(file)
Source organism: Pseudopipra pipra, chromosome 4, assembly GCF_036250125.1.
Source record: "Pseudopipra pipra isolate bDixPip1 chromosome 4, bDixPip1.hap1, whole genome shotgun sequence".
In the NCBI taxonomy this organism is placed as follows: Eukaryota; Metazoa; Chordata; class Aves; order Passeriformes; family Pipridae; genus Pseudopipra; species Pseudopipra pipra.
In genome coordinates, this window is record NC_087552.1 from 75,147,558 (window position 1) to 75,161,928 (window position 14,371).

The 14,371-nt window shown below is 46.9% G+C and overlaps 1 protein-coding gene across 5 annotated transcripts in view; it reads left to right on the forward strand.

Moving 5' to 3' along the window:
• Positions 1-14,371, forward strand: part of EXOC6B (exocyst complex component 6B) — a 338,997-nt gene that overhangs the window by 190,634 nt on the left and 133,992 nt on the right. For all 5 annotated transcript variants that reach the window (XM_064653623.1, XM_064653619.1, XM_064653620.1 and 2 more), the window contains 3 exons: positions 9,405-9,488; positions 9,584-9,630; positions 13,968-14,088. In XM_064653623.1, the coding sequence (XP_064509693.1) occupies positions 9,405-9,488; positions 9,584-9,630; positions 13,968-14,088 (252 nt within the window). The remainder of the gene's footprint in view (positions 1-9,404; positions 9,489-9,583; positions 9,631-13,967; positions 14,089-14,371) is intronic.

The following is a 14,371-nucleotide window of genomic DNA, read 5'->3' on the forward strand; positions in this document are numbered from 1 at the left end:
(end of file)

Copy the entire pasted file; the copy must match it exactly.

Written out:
Source organism: Pseudopipra pipra, chromosome 4, assembly GCF_036250125.1.
Source record: "Pseudopipra pipra isolate bDixPip1 chromosome 4, bDixPip1.hap1, whole genome shotgun sequence".
In the NCBI taxonomy this organism is placed as follows: Eukaryota; Metazoa; Chordata; class Aves; order Passeriformes; family Pipridae; genus Pseudopipra; species Pseudopipra pipra.
In genome coordinates, this window is record NC_087552.1 from 75,147,558 (window position 1) to 75,161,928 (window position 14,371).

The 14,371-nt window shown below is 46.9% G+C and overlaps 1 protein-coding gene across 5 annotated transcripts in view; it reads left to right on the forward strand.

Moving 5' to 3' along the window:
• Positions 1-14,371, forward strand: part of EXOC6B (exocyst complex component 6B) — a 338,997-nt gene that overhangs the window by 190,634 nt on the left and 133,992 nt on the right. For all 5 annotated transcript variants that reach the window (XM_064653623.1, XM_064653619.1, XM_064653620.1 and 2 more), the window contains 3 exons: positions 9,405-9,488; positions 9,584-9,630; positions 13,968-14,088. In XM_064653623.1, the coding sequence (XP_064509693.1) occupies positions 9,405-9,488; positions 9,584-9,630; positions 13,968-14,088 (252 nt within the window). The remainder of the gene's footprint in view (positions 1-9,404; positions 9,489-9,583; positions 9,631-13,967; positions 14,089-14,371) is intronic.

The following is a 14,371-nucleotide window of genomic DNA, read 5'->3' on the forward strand; positions in this document are numbered from 1 at the left end: